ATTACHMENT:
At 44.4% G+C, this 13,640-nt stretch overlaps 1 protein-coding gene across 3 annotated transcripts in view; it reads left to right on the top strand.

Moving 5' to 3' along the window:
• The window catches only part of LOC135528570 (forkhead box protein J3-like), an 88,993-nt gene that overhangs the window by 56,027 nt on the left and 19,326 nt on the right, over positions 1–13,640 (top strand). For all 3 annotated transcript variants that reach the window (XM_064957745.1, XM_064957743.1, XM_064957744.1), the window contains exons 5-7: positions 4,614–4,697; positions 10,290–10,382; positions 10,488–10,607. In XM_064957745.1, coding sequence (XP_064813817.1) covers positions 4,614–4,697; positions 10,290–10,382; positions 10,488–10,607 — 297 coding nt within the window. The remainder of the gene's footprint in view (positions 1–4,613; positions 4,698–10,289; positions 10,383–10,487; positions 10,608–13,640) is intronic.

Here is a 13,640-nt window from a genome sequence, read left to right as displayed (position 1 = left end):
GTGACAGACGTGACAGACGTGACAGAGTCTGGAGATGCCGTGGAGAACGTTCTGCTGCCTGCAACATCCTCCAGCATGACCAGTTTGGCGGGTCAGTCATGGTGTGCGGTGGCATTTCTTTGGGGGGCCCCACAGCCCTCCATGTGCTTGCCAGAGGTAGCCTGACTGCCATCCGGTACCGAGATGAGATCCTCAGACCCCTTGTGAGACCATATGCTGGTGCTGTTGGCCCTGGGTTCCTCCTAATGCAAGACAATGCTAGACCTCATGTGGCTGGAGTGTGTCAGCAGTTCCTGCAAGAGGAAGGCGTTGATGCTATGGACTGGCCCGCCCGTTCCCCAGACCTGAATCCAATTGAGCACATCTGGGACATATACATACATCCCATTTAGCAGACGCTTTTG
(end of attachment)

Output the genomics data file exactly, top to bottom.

At 44.4% G+C, this 13,640-nt stretch overlaps 1 protein-coding gene across 3 annotated transcripts in view; it reads left to right on the top strand.

Moving 5' to 3' along the window:
• The window catches only part of LOC135528570 (forkhead box protein J3-like), an 88,993-nt gene that overhangs the window by 56,027 nt on the left and 19,326 nt on the right, over positions 1–13,640 (top strand). For all 3 annotated transcript variants that reach the window (XM_064957745.1, XM_064957743.1, XM_064957744.1), the window contains exons 5-7: positions 4,614–4,697; positions 10,290–10,382; positions 10,488–10,607. In XM_064957745.1, coding sequence (XP_064813817.1) covers positions 4,614–4,697; positions 10,290–10,382; positions 10,488–10,607 — 297 coding nt within the window. The remainder of the gene's footprint in view (positions 1–4,613; positions 4,698–10,289; positions 10,383–10,487; positions 10,608–13,640) is intronic.

Here is a 13,640-nt window from a genome sequence, read left to right as displayed (position 1 = left end):
GTGACAGACGTGACAGACGTGACAGAGTCTGGAGATGCCGTGGAGAACGTTCTGCTGCCTGCAACATCCTCCAGCATGACCAGTTTGGCGGGTCAGTCATGGTGTGCGGTGGCATTTCTTTGGGGGGCCCCACAGCCCTCCATGTGCTTGCCAGAGGTAGCCTGACTGCCATCCGGTACCGAGATGAGATCCTCAGACCCCTTGTGAGACCATATGCTGGTGCTGTTGGCCCTGGGTTCCTCCTAATGCAAGACAATGCTAGACCTCATGTGGCTGGAGTGTGTCAGCAGTTCCTGCAAGAGGAAGGCGTTGATGCTATGGACTGGCCCGCCCGTTCCCCAGACCTGAATCCAATTGAGCACATCTGGGACATATACATACATCCCATTTAGCAGACGCTTTTG